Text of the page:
SWEET, Robert (1783-1835)
The Florist's Guide, and cultivator's directory; containing coloured figures of the choicest flowers, cultivated by florists
London: James Ridgway, 1827-1829. 2 volumes, octavo. 2 titles, descriptive text, 200 hand-coloured engraved plates by J.Watts after E.D.Smith (199) and William Prest (1).
Contemporary full green morocco, spines gilt with raised bands in six compartments, red and brown morocco lettering piece, marbled endpapers, gilt edge
Provenance: Frederick du Cane Godman (bookplates)
First edition of Sweet's highly decorative practical guide to the cultivation of many of the most beautiful flowering plants then available
Each plate shows a single variety and is accompanied by text giving a taxonomic description and instructions for the plant's cultivation. The work displays a bias towards the Tulip family and includes 61 'biblomen' or multi-coloured varieties. Also included are Carnations (19), 'Picotees' or Dianthus (14), Pinks (18), Ranunculus (38), 'Georgianas` or Dahlias (6), Auriculas (27), Polyanthus (2), Hyacinths (7) and Roses (8). Not included, of course, are any Cistus (or Rock-roses) or Geraniums, both of which were dealt with by Sweet in two earlier monographs. Robert Sweet `was born in 1783 at Cockington, near Torquay, Devonshire. When sixteen years old he was placed under his half-brother, James Sweet, at that time gardener to Richard Bright of Ham Green, near Bristol, with whom he remained nine years. He subsequently had charge of the collection of plants at Woodlands, the residence of John Julius Angerstein… In 1810 Sweet entered as a partner in the Stockwell nursery, and when that was dissolved in 1815, became foreman to Messrs. Whitley, Brames, & Milne, nurserymen, of Fulham, till 1819, when he entered the service of Messrs. Colvill. While in their employ he was charged with having received a box of plants knowing them to have been stolen from the royal gardens, Kew, but was acquitted after trial at the Old Bailey on 24 Feb. 1824. In 1826 he left the Colvills, and till 1831 occupied himself almost wholly in the production of botanical works, while still cultivating a limited number of plants in his garden at [Pomona Place] Parson's Green, Fulham. In 1830 he moved to [Cook's Ground, King's Road] Chelsea, where he had a larger garden and cultivated for sale to his friends… He died on 20 Jan. 1835... He had been elected a fellow of the Linnean Society on 14 Feb. 1812. The botanical genus Sweetia was named in his honour by De Candolle in 1825.' (DNB).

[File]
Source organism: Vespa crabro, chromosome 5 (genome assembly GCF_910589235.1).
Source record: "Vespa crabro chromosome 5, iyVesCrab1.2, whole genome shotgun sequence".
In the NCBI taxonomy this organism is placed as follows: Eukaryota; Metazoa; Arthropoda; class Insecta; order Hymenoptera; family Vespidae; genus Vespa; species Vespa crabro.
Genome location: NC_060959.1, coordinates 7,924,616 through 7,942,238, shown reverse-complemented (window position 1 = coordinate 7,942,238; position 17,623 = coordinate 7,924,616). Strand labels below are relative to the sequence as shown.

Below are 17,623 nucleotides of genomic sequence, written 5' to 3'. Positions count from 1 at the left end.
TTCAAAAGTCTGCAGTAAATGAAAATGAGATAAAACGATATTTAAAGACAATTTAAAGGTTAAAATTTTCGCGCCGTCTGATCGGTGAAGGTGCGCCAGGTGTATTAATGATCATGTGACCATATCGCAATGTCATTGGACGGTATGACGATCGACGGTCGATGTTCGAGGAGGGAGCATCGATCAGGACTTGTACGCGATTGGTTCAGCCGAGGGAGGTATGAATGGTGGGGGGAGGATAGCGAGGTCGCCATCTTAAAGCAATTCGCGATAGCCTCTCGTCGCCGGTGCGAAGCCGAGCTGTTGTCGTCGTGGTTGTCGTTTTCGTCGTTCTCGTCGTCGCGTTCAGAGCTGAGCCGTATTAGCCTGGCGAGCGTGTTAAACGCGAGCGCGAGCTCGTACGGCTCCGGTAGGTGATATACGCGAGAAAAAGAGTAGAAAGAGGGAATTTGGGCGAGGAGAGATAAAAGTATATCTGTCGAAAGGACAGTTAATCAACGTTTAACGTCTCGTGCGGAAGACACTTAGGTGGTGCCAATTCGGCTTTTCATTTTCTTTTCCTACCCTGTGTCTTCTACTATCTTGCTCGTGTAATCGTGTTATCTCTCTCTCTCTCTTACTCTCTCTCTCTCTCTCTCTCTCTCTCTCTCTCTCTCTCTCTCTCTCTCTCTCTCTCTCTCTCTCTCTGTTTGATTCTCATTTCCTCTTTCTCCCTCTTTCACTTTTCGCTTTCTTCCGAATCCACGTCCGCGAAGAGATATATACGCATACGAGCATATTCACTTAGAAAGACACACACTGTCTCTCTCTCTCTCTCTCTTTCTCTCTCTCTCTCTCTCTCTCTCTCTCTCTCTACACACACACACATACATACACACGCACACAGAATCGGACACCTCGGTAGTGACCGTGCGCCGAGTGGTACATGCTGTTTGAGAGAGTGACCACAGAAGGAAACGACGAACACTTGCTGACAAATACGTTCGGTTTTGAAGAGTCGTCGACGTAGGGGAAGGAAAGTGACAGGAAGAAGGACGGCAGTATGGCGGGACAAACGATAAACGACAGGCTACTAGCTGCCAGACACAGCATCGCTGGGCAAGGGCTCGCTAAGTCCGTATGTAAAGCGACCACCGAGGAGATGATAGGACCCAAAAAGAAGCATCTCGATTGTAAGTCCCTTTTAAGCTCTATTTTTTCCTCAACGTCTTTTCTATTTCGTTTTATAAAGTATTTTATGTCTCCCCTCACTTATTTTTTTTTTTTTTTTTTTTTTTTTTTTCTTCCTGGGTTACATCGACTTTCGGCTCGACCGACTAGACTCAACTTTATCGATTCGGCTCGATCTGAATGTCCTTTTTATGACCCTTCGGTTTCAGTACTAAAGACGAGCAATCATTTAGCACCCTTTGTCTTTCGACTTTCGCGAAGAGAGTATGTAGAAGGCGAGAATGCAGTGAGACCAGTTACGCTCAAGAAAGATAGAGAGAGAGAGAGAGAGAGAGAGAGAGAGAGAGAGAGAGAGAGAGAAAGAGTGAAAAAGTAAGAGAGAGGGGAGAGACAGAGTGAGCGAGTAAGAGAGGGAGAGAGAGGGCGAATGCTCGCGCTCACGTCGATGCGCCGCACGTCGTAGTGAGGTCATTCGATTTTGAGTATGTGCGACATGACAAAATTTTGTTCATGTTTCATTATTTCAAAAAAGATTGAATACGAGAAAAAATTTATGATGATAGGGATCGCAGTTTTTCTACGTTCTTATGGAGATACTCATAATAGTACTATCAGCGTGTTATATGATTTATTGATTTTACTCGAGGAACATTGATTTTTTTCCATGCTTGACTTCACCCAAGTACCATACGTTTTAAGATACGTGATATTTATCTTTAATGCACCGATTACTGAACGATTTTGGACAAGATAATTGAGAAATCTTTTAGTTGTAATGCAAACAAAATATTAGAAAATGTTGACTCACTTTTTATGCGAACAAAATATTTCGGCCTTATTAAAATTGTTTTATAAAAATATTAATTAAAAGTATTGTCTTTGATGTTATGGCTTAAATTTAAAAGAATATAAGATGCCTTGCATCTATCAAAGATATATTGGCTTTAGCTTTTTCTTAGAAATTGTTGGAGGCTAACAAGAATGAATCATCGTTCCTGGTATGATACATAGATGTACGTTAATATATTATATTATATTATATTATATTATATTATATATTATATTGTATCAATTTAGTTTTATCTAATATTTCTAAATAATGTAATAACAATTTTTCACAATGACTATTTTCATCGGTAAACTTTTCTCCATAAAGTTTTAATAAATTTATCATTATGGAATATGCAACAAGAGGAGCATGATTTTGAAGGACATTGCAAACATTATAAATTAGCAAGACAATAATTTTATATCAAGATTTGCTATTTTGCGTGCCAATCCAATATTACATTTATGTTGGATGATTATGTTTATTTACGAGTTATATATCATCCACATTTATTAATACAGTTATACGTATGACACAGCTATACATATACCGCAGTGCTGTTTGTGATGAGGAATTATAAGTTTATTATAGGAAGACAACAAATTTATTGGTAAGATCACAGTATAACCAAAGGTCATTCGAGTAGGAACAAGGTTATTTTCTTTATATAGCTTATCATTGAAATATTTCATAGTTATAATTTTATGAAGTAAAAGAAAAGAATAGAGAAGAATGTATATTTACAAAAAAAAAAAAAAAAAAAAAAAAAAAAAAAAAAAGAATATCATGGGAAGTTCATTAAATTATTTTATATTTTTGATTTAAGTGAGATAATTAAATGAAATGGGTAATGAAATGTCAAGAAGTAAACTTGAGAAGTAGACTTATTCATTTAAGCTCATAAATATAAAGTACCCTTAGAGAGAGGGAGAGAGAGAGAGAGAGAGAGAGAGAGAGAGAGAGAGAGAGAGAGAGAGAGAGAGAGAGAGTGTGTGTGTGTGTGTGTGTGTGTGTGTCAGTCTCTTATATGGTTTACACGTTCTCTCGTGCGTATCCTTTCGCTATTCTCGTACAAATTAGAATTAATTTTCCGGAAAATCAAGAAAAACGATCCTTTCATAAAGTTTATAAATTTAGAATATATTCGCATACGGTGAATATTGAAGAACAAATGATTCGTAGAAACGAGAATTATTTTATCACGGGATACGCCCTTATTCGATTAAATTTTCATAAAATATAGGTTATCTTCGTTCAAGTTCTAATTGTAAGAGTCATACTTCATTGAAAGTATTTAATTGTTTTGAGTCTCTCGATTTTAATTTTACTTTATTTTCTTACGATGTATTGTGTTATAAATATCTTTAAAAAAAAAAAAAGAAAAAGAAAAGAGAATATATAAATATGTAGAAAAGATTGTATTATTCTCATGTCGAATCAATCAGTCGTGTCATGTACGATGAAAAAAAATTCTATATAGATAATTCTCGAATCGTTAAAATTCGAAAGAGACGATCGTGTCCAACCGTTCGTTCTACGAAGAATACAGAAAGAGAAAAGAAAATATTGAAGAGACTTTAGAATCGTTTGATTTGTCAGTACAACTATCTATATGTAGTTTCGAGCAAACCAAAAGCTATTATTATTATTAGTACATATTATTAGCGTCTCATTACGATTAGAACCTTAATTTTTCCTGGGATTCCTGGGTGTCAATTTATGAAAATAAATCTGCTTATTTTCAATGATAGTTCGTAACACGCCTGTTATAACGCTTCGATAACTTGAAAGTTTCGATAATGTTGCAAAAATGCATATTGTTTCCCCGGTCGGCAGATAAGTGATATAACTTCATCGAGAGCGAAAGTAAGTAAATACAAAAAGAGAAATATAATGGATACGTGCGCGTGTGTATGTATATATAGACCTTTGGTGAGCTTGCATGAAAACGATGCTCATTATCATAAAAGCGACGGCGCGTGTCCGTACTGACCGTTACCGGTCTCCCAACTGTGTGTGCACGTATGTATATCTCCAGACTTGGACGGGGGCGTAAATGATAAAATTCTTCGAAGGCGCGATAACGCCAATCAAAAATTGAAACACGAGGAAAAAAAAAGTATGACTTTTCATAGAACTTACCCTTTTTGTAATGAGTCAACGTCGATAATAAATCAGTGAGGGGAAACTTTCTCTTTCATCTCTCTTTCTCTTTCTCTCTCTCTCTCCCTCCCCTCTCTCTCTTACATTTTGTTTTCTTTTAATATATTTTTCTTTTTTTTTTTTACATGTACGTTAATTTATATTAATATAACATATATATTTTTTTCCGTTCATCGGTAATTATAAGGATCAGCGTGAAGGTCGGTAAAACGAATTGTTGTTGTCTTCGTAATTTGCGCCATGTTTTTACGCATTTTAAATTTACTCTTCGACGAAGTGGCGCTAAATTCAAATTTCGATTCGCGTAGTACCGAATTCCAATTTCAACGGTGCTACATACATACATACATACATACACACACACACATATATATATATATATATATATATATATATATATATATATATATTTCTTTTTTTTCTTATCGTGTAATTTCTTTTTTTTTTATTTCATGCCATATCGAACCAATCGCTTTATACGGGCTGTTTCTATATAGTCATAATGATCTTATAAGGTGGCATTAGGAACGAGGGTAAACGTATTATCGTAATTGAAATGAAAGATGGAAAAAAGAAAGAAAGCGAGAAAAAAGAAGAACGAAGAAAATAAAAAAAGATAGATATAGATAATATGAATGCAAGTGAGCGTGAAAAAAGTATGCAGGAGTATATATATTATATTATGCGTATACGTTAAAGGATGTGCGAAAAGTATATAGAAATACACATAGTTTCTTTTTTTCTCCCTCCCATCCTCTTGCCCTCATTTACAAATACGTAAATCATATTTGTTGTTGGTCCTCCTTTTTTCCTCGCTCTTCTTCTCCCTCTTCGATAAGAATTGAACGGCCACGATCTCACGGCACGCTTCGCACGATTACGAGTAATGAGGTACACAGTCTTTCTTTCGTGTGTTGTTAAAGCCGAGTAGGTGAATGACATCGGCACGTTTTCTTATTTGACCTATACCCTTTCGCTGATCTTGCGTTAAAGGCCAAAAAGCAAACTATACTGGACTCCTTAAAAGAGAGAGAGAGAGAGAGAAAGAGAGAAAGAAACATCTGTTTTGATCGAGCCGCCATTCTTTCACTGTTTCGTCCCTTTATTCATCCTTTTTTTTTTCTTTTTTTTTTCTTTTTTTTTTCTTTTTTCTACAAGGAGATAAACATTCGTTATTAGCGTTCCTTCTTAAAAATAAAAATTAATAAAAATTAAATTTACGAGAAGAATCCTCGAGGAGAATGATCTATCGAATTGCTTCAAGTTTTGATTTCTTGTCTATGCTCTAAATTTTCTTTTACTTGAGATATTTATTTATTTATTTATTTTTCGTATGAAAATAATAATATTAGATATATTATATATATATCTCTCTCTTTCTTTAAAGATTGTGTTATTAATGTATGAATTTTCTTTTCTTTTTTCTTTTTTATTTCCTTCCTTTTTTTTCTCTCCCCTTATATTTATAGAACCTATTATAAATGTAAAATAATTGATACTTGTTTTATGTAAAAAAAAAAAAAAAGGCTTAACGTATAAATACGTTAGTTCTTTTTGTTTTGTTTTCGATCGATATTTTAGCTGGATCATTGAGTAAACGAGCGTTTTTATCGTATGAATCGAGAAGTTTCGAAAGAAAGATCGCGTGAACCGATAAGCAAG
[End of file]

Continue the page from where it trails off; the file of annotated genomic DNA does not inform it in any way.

Cleveland 930; Nissen BBI 1925; Great Flower Books (1990) p.143; not in Stafleu & Cowan.